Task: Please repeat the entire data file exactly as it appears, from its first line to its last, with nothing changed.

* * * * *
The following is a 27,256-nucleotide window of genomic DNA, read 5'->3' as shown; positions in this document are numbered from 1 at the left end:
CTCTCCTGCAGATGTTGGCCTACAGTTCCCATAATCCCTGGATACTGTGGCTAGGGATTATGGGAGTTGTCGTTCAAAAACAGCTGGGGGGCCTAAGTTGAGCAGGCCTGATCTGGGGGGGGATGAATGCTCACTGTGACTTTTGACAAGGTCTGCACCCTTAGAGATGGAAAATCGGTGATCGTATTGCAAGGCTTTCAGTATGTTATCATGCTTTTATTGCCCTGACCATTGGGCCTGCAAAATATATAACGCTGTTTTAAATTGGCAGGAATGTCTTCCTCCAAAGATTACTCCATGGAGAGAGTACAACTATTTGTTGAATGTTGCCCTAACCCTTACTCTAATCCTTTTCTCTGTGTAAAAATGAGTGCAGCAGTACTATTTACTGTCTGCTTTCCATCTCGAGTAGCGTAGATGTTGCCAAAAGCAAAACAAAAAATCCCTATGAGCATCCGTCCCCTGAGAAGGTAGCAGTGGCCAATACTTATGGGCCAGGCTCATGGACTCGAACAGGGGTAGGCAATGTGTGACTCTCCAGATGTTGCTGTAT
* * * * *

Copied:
The following is a 27,256-nucleotide window of genomic DNA, read 5'->3' as shown; positions in this document are numbered from 1 at the left end:
CTCTCCTGCAGATGTTGGCCTACAGTTCCCATAATCCCTGGATACTGTGGCTAGGGATTATGGGAGTTGTCGTTCAAAAACAGCTGGGGGGCCTAAGTTGAGCAGGCCTGATCTGGGGGGGGATGAATGCTCACTGTGACTTTTGACAAGGTCTGCACCCTTAGAGATGGAAAATCGGTGATCGTATTGCAAGGCTTTCAGTATGTTATCATGCTTTTATTGCCCTGACCATTGGGCCTGCAAAATATATAACGCTGTTTTAAATTGGCAGGAATGTCTTCCTCCAAAGATTACTCCATGGAGAGAGTACAACTATTTGTTGAATGTTGCCCTAACCCTTACTCTAATCCTTTTCTCTGTGTAAAAATGAGTGCAGCAGTACTATTTACTGTCTGCTTTCCATCTCGAGTAGCGTAGATGTTGCCAAAAGCAAAACAAAAAATCCCTATGAGCATCCGTCCCCTGAGAAGGTAGCAGTGGCCAATACTTATGGGCCAGGCTCATGGACTCGAACAGGGGTAGGCAATGTGTGACTCTCCAGATGTTGCTGTAT